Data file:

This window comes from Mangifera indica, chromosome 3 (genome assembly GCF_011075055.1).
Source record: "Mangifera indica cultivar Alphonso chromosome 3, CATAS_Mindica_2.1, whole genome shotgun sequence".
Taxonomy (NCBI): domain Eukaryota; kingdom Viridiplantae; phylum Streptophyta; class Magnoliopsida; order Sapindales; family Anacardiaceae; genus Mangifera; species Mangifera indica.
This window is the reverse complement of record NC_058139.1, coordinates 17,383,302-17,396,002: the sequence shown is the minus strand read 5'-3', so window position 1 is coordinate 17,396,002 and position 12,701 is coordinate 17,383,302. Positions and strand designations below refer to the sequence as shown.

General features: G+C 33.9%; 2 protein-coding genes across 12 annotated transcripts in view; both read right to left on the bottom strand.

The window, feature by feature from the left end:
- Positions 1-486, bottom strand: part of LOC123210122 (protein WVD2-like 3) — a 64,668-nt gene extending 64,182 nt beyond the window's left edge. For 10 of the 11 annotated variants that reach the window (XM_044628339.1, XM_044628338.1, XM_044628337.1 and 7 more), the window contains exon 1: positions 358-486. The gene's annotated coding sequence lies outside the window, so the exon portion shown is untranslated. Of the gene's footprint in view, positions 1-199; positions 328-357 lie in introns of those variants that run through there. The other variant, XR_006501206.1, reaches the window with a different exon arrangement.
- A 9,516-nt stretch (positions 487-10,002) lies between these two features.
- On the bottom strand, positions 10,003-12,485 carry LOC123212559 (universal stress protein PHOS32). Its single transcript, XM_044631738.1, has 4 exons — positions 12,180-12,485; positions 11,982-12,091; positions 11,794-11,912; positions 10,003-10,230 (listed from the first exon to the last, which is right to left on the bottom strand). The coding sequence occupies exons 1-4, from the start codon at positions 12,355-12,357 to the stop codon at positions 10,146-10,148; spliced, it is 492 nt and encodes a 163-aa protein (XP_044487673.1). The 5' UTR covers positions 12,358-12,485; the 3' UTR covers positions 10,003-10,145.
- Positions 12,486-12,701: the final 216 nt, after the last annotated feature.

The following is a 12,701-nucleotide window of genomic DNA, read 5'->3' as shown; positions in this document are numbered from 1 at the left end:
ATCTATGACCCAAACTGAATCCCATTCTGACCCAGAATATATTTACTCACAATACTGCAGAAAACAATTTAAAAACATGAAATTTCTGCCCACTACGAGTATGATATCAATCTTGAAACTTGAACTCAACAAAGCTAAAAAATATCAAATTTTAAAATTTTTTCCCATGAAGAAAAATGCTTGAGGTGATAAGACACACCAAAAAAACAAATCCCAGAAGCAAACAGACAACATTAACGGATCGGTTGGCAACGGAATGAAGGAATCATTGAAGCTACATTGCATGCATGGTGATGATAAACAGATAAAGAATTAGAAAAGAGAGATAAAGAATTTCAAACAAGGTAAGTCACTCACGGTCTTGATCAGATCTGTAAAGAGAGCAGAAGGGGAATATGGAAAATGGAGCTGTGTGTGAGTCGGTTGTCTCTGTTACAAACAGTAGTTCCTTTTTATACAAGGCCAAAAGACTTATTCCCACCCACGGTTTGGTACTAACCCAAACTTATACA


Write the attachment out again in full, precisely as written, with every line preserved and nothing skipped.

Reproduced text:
This window comes from Mangifera indica, chromosome 3 (genome assembly GCF_011075055.1).
Source record: "Mangifera indica cultivar Alphonso chromosome 3, CATAS_Mindica_2.1, whole genome shotgun sequence".
Taxonomy (NCBI): domain Eukaryota; kingdom Viridiplantae; phylum Streptophyta; class Magnoliopsida; order Sapindales; family Anacardiaceae; genus Mangifera; species Mangifera indica.
This window is the reverse complement of record NC_058139.1, coordinates 17,383,302-17,396,002: the sequence shown is the minus strand read 5'-3', so window position 1 is coordinate 17,396,002 and position 12,701 is coordinate 17,383,302. Positions and strand designations below refer to the sequence as shown.

General features: G+C 33.9%; 2 protein-coding genes across 12 annotated transcripts in view; both read right to left on the bottom strand.

The window, feature by feature from the left end:
- Positions 1-486, bottom strand: part of LOC123210122 (protein WVD2-like 3) — a 64,668-nt gene extending 64,182 nt beyond the window's left edge. For 10 of the 11 annotated variants that reach the window (XM_044628339.1, XM_044628338.1, XM_044628337.1 and 7 more), the window contains exon 1: positions 358-486. The gene's annotated coding sequence lies outside the window, so the exon portion shown is untranslated. Of the gene's footprint in view, positions 1-199; positions 328-357 lie in introns of those variants that run through there. The other variant, XR_006501206.1, reaches the window with a different exon arrangement.
- A 9,516-nt stretch (positions 487-10,002) lies between these two features.
- On the bottom strand, positions 10,003-12,485 carry LOC123212559 (universal stress protein PHOS32). Its single transcript, XM_044631738.1, has 4 exons — positions 12,180-12,485; positions 11,982-12,091; positions 11,794-11,912; positions 10,003-10,230 (listed from the first exon to the last, which is right to left on the bottom strand). The coding sequence occupies exons 1-4, from the start codon at positions 12,355-12,357 to the stop codon at positions 10,146-10,148; spliced, it is 492 nt and encodes a 163-aa protein (XP_044487673.1). The 5' UTR covers positions 12,358-12,485; the 3' UTR covers positions 10,003-10,145.
- Positions 12,486-12,701: the final 216 nt, after the last annotated feature.

The following is a 12,701-nucleotide window of genomic DNA, read 5'->3' as shown; positions in this document are numbered from 1 at the left end:
ATCTATGACCCAAACTGAATCCCATTCTGACCCAGAATATATTTACTCACAATACTGCAGAAAACAATTTAAAAACATGAAATTTCTGCCCACTACGAGTATGATATCAATCTTGAAACTTGAACTCAACAAAGCTAAAAAATATCAAATTTTAAAATTTTTTCCCATGAAGAAAAATGCTTGAGGTGATAAGACACACCAAAAAAACAAATCCCAGAAGCAAACAGACAACATTAACGGATCGGTTGGCAACGGAATGAAGGAATCATTGAAGCTACATTGCATGCATGGTGATGATAAACAGATAAAGAATTAGAAAAGAGAGATAAAGAATTTCAAACAAGGTAAGTCACTCACGGTCTTGATCAGATCTGTAAAGAGAGCAGAAGGGGAATATGGAAAATGGAGCTGTGTGTGAGTCGGTTGTCTCTGTTACAAACAGTAGTTCCTTTTTATACAAGGCCAAAAGACTTATTCCCACCCACGGTTTGGTACTAACCCAAACTTATACA